SCE/Edison contended that they promptly investigated and terminated the three supervisors and demoted District Manager Hennessy. They alleged Page was not harassed; he fabricated his allegations of harassment when he was really friends with an alleged harasser. They alleged Page was not terminated, or subjected to any adverse action. They alleged Martinez admitted violations of policy that justified his firing and that the investigation into his firing was conducted by neutral third parties with no intent to retaliate.
SCE/Edison also revealed impeachment evidence that showed that, contrary to his claim of being sexually harassed by his supervisor for two years, Mr. Page actually had an ongoing friendship with the supervisor. This evidence included that they shared Ducks hockey season tickets together, and even attended games together with their young children. This evidence included text messages showing a seemingly very close friendship between the two. And this evidence included sexually graphic messages sent by Mr. Page to this supervisor. SCE/Edison also alleged that Mr. Page’s allegations changed with times and were totally inconsistent. They pointed to evidence of Mr. Page’s alleged contemporaneous journals of events in the workplace that differed materially from Mr. Page’s testimony about certain events and/or his statements to medical doctors or therapists. SCE/Edison’s forensic psychiatrist James Rosenberg, M.D. evaluated Mr. Page and diagnosed him with malingering.
Martinez worked for the company for 16 years. After his separation from SCE, Mr. Martinez obtained another job within about 60 days and made more money at his subsequent employment than he made at SCE. His last full year at SCE he made around $300,000 but at his new place of employment he made around $350,000. However, Mr. Martinez alleged that because of the blacklisting, he was deprived of the ability to work more overtime at his new place of employment. He typically worked around 20 hours of overtime per week, but claimed others at his workplace who were not subject to the ban on returning to SCE/Edison property earned as much as 40-60 hours of overtime per week. Mr. Martinez was also diagnosed with a major depressive disorder.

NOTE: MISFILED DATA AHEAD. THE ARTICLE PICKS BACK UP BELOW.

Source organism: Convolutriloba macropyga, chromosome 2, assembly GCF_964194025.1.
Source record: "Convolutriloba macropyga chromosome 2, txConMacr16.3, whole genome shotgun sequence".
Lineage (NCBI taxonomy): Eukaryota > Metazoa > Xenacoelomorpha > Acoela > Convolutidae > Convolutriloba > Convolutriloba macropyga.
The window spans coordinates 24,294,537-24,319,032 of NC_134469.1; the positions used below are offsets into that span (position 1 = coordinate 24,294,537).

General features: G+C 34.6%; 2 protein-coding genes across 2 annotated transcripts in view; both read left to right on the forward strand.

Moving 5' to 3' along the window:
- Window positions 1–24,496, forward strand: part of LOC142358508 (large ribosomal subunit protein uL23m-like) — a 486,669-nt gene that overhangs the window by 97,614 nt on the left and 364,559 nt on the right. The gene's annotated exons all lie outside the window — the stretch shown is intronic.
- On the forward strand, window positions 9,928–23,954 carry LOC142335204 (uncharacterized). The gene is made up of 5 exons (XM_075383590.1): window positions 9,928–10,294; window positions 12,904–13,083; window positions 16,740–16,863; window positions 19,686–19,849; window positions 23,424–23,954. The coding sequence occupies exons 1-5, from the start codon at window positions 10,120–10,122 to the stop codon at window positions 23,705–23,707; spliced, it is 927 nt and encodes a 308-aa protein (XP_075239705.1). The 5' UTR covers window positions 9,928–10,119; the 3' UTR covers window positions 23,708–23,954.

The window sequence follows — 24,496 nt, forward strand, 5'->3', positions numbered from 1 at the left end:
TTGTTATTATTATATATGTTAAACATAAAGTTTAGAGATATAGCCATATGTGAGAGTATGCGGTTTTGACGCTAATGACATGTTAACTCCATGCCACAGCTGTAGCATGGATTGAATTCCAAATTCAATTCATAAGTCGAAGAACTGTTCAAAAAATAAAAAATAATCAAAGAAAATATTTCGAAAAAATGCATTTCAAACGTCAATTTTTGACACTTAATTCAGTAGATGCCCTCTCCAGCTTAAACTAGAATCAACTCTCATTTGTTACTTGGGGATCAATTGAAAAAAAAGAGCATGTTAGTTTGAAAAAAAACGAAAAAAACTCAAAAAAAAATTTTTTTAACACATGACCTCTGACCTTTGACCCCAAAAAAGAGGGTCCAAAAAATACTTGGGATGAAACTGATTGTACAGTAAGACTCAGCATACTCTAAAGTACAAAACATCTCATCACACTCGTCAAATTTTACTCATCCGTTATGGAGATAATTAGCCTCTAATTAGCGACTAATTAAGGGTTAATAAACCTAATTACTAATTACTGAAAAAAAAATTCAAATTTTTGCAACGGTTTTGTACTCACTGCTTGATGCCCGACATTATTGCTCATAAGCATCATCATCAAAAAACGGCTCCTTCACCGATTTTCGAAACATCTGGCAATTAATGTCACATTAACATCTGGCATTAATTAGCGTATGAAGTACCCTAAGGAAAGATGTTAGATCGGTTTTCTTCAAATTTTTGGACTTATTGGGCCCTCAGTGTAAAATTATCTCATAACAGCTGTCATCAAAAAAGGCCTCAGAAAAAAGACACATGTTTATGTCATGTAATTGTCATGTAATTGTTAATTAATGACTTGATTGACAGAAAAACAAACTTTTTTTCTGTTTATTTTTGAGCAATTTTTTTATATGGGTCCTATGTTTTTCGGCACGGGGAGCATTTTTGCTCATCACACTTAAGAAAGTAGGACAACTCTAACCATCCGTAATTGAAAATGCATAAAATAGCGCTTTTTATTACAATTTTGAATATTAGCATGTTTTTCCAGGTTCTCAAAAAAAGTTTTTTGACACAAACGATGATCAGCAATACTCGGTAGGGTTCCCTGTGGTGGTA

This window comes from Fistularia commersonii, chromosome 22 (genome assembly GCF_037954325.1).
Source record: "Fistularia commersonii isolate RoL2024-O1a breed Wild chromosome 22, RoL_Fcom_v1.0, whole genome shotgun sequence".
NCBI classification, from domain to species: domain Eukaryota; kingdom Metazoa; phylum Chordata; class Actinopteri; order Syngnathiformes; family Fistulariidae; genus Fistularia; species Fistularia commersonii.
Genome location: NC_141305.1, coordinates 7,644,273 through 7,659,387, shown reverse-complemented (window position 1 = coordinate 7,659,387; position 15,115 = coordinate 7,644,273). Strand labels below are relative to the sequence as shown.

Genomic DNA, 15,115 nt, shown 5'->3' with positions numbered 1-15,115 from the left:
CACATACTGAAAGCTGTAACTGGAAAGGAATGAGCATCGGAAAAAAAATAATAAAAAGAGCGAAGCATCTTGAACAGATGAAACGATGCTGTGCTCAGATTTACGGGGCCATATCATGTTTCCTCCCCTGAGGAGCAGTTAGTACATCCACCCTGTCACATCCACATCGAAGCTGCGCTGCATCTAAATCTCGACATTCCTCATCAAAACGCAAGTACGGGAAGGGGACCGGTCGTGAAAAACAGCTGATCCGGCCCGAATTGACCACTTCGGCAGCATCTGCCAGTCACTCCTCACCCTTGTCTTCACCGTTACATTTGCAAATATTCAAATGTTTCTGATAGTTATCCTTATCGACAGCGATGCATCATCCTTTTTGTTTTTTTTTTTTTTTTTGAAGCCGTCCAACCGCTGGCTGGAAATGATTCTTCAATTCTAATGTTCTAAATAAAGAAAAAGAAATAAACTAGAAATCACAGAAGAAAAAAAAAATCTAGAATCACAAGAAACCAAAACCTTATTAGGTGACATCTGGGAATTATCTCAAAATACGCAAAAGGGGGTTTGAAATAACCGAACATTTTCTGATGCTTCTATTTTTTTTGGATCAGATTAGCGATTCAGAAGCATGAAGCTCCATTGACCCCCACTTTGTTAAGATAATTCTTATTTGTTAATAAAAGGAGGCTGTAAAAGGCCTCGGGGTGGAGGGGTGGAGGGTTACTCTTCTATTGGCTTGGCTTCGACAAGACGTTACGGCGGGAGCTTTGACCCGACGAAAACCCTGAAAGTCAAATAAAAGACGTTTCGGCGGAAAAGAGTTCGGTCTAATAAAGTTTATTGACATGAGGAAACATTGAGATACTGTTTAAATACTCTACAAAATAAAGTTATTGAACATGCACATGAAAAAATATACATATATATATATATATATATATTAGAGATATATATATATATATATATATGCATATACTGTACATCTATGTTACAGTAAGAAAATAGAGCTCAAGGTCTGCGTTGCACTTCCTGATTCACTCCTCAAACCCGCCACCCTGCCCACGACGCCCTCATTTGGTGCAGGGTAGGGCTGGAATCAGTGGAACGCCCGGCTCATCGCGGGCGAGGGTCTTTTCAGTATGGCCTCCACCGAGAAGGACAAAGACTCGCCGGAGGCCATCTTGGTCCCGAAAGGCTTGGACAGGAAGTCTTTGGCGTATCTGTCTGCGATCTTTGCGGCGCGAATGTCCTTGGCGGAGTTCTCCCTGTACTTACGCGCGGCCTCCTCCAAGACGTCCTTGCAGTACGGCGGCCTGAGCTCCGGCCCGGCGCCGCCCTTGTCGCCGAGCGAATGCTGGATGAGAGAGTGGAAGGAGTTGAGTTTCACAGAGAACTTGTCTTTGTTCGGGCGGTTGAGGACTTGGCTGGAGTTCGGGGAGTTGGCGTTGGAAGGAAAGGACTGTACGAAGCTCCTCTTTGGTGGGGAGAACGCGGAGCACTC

Mr. Page was diagnosed for years by a series of treating health care providers with post-traumatic stress disorder (PTSD). However, plaintiff’s forensic psychologist Anthony Reading, Ph.D. disagreed with the PTSD diagnosis and instead diagnosed an adjustment disorder with depression. Mr. Page has been unemployed and has not sought other work since leaving SCE/Edison’s workplace in 2017. While his treating doctors suggested he may never work again, Dr. Reading’s testimony was that within a couple of years with proper care he should be able to return to work.